Of all the ways of getting around, there are few that can match the classic train journey for sheer romance. When you go for a drive, you’ll mostly have your eyes on the road, and even if there’s a stunning view to one side of the road, you won’t be able to appreciate it. And while the view out of an aeroplane window can be spectacular, it does get a little bit samey after a while.
If you’re planning to take some of the world’s most famous rail trips, then you’re in luck: there’s an abundance of options to consider. Let’s take a look at a few of the most appealing of them. Bear in mind that getting to the start point of each of these journeys will represent a sizeable chunk of your overall expenditure – but you can limit this by travelling to Gatwick Airport using a carnet ticket.
The Rocky Mountaineer
If you want to take in some of the most stunning alpine views that North America has to offer, then it’s difficult to beat the Rocky Mountaineer. From the top deck, you’ll be able to glimpse all manner of wildlife – including the occasional bear. In some cases, the driver might even elect to slow down to provide you with a better look at points of interest along the way. If you’re a train aficionado, then you might decide to book a gold leaf ticket, which will put you in a glass-roofed carriage, and provide access to a viewing platform. There are a whole range of options available when it comes to routes, starting in Vancouver and ending up in Jasper or Lake Louise. But generally speaking, the longer your trip, the less you’ll be spending per day on board.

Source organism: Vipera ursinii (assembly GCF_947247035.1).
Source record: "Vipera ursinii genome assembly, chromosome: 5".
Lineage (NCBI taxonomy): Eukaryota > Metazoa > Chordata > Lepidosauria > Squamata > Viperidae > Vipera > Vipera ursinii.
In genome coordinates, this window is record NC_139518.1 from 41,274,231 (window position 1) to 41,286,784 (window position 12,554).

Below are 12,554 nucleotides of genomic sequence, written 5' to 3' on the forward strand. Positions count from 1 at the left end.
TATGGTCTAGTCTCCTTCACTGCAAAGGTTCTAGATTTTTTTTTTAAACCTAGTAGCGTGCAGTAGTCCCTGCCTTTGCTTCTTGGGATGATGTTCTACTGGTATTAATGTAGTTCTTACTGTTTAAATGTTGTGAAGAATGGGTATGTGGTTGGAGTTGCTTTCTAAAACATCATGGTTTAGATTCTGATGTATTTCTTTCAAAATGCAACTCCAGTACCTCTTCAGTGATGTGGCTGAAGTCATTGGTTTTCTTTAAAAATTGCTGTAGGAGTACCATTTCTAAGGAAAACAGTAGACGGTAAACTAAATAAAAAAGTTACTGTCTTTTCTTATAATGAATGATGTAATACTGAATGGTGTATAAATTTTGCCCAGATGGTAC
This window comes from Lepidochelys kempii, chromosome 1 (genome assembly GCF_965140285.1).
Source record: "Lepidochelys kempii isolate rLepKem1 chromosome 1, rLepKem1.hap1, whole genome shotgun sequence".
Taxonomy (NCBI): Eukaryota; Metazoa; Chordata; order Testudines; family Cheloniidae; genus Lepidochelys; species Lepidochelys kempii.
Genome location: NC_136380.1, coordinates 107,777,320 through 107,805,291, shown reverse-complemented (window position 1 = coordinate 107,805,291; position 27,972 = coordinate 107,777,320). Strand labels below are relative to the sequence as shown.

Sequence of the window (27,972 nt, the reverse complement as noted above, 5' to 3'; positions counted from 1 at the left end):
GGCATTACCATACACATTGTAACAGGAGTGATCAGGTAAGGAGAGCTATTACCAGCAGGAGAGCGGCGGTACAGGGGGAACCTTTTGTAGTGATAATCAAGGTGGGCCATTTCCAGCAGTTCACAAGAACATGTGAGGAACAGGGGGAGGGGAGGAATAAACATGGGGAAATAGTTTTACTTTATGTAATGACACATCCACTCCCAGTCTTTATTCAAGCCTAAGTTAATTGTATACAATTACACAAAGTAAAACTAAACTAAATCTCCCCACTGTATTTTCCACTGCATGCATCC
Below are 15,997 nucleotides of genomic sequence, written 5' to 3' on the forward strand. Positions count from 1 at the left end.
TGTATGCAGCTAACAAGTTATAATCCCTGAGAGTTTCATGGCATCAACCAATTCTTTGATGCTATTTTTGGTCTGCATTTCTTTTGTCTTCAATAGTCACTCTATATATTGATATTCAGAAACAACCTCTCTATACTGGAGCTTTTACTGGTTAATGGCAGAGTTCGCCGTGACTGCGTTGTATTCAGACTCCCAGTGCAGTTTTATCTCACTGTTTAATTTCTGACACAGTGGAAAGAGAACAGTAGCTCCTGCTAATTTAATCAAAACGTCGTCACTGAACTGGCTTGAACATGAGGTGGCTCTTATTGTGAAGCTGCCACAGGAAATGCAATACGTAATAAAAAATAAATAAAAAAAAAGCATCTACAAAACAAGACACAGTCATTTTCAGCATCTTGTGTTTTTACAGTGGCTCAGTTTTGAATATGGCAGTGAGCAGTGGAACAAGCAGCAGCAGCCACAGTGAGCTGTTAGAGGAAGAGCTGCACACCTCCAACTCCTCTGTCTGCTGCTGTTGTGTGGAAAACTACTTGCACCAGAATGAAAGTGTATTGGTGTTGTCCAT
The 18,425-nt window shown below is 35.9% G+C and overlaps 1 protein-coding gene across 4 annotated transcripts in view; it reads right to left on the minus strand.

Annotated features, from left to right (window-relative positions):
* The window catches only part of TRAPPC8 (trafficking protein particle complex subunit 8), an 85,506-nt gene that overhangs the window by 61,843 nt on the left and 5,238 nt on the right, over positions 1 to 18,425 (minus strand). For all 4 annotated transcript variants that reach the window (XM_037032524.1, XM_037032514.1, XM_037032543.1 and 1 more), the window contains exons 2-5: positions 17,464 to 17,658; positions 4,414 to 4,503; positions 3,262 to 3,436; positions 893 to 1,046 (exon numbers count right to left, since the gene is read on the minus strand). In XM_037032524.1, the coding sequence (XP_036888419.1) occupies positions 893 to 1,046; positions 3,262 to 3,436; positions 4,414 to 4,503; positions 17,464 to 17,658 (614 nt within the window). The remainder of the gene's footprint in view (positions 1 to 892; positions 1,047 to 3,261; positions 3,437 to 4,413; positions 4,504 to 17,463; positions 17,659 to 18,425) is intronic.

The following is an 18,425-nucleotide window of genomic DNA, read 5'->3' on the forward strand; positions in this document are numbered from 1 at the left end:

Eastern and Oriental Express
Starting at Bangkok and winding southward through Malaysia and Singapore, this famous green-and-gold train offers a perfect means of seeing the Far East as it’s meant to be seen. You’ll pass through remote villages, rugged jungle and awe-inspiring temples along the way, many of which are inaccessible through other means. You’ll also be able to enjoy a four-course meal along the way, which is extremely worthwhile.
The Trans-Siberian Express
This incredible train journey starts from Moscow and winds eastward toward the Urals, passing all the way to Vladivostok. This journey covers such an enormous distance that you might consider making the return trip by plane, or even proceeding on to Japan and making it part of a larger trip around the entire globe. Tickets aren’t exactly cheap, however, with a two-week trip in a single room adding up to an eye-watering $18,000. For that money, however, you’ll get a host of extras, including world-class dining and accommodation in a slew of five-star hotels.